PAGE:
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What is Maltodextrin and is it bad for you?

3 min read

Maltodextrin powder is used as a stabiliser, sweetener and thickener in many packaged foods. It is found in condiments like salad dressings, spice mixes, soups and sauces, baked goods, yoghurt, nutrition bars, sugar-free sweeteners (take a close look at your Stevia sweetener!) and meal replacement shakes.  According to research most people consume maltodextrin frequently without experiencing any adverse effects. 

What is maltodextrin made from?

In Europe maltodextrin is primarily made from wheat and in the United States corn. The base starch is hydrolysed (broken down by chemical reaction with water), filtered and purified, then you get either maltodextrin, or corn syrup solids. The difference between these two is that maltodextrin is hydrolysed to have less than 20% sugar content, whereas corn syrup solids have more than 20%.

Is maltodextrin safe to consume?

There are two sides to every ingredient, and maltodextrin is no different.

It is very important to realise that maltodextrin is usually used in such small amounts that it doesn't have a significant impact in terms of the amount of protein, fat, carbohydrate, or fibre that it adds to foods.

In the few supplements that Just Vitamins sell which contain maltodextrin, it is a minor addition having very little impact. It is still better in the long run to watch your intake of this substance but in relation to the very small amounts you may find in some supplements you can buy from Just Vitamins, your intake will be negligible and likely to be insignificant compared to other sources you already consume.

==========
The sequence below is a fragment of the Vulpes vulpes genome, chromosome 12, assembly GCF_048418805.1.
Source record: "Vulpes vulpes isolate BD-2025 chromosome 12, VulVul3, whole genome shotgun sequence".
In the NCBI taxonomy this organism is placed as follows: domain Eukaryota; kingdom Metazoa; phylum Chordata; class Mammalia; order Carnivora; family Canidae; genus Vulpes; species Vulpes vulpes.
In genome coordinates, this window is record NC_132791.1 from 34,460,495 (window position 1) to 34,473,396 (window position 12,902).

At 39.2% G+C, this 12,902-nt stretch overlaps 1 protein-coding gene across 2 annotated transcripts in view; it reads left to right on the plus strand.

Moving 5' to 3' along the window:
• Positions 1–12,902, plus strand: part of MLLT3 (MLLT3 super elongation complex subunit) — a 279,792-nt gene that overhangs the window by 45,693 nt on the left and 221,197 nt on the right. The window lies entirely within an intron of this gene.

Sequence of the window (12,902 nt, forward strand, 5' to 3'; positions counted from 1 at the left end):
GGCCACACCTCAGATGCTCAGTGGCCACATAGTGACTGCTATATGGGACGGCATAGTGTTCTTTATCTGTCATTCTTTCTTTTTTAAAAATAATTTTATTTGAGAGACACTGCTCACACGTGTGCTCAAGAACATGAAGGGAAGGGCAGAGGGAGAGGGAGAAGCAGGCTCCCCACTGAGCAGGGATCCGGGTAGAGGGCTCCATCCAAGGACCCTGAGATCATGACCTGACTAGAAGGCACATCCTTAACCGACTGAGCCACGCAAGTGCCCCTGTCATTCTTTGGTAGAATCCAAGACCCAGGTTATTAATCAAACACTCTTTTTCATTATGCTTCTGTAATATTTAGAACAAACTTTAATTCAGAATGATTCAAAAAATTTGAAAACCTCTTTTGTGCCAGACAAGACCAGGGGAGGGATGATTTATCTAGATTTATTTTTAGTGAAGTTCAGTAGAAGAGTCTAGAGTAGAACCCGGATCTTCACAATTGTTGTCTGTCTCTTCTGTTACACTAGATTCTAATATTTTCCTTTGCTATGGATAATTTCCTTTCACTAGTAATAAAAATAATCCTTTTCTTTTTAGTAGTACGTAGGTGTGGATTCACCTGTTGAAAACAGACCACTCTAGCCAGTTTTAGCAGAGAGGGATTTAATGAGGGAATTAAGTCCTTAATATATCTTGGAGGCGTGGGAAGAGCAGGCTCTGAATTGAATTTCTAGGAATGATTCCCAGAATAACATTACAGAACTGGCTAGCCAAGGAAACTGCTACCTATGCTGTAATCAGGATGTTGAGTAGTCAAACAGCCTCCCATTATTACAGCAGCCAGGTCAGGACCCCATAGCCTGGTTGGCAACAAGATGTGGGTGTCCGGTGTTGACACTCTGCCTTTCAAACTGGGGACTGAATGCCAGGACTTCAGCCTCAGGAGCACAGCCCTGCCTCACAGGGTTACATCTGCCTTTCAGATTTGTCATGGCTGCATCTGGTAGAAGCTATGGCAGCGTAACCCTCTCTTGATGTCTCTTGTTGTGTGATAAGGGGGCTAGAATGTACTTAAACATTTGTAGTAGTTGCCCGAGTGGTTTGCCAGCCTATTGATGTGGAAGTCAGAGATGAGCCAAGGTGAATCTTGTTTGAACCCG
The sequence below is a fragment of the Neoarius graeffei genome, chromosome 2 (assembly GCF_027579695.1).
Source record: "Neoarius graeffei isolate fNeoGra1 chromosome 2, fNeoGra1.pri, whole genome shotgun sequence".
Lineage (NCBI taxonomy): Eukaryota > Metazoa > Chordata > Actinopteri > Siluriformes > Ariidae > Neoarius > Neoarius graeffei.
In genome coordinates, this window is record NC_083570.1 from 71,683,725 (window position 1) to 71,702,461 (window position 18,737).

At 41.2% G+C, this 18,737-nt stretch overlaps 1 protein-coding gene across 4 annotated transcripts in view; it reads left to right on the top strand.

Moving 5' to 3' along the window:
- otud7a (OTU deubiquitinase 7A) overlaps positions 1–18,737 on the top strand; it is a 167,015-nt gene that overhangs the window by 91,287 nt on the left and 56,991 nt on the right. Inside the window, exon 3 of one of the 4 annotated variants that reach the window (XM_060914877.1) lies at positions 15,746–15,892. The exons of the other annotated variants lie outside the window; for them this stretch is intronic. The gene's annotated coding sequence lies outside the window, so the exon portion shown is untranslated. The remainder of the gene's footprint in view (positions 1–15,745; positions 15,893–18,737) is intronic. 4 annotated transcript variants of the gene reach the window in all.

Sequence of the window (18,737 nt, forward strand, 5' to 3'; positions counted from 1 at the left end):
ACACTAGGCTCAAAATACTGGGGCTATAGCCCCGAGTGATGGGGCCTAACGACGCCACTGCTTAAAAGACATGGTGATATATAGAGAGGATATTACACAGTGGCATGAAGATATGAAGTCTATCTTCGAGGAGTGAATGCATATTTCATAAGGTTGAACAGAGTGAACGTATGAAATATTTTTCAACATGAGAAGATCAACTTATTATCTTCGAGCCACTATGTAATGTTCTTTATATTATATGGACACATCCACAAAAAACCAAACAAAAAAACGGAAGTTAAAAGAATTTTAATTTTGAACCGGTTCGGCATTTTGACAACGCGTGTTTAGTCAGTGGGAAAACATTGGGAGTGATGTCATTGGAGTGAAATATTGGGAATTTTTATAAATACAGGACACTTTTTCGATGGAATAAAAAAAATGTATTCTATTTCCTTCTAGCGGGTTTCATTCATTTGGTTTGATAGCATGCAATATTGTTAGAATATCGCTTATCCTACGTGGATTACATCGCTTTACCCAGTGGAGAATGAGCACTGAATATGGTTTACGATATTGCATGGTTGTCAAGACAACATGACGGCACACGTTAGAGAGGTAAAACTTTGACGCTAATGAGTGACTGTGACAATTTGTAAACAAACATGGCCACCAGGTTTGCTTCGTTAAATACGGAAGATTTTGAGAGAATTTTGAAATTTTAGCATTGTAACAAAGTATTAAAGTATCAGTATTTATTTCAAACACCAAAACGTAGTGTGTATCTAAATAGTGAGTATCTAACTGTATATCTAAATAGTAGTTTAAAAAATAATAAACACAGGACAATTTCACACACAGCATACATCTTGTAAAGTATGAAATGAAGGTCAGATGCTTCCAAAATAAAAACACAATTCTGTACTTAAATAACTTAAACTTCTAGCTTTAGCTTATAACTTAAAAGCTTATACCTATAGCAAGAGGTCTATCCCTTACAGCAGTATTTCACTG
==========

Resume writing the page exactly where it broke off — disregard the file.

The Good: Although maltodextrin is technically a complex carbohydrate because of its sugar content, ​it is not a sugar but it still has a glycaemic index of 130 by itself (table sugar is only 65). A high glycaemic index means that it goes through the digestive system and into the bloodstream very quickly and for that reason it is often used as an efficient delivery agent for other ingredients it is combined with. 

The Bad: Easily absorbed carbohydrates like maltodextrin and sugar get into your bloodstream fast. If there is nothing for all that blood sugar to do (i.e. repair muscle-tissue, give energy), it will get stored as fat. If you have blood sugar issues or trouble managing weight, it would be a good idea to eliminate this ingredient altogether. 

The absolute quantity of maltodextrin contained our supplements is minimal and the benefit of the supplement in question would usually outweigh any damage from the maltodextrin within.

Alleged Health Risks

The consumption of maltodextrin has similar side effects and health risks as most food additives but, as with most additives these side effects are very rare. These side effects include allergic reactions, unexplained weight gain, bloating and flatulence. Specific allergic reactions associated with the use of maltodextrin include rash, asthma, itching and difficulty breathing. If you experience any allergic reaction or other side effect after consuming maltodextrin, you should discontinue use and consult with a medical professional. 

Are there any alternatives to maltodextrin?

Because maltodextrin is used for a variety of purposes i.e. a binding agent, a sweetener etc it is a unique substance that has no real alternative or equal. Alternatives could include saccharin, glucose, aspartame, sorbitol or dextrose amongst others but they will all have a good side or a bad side and their inclusion is pretty much unavoidable.. 

A healthy balanced diet is the best way to consume all the nutrients we need. Sometimes however this isn't possible and then supplements can help. This article isn't intended to replace medical advice. Please consult your healthcare professional before trying any supplements or herbal medicines.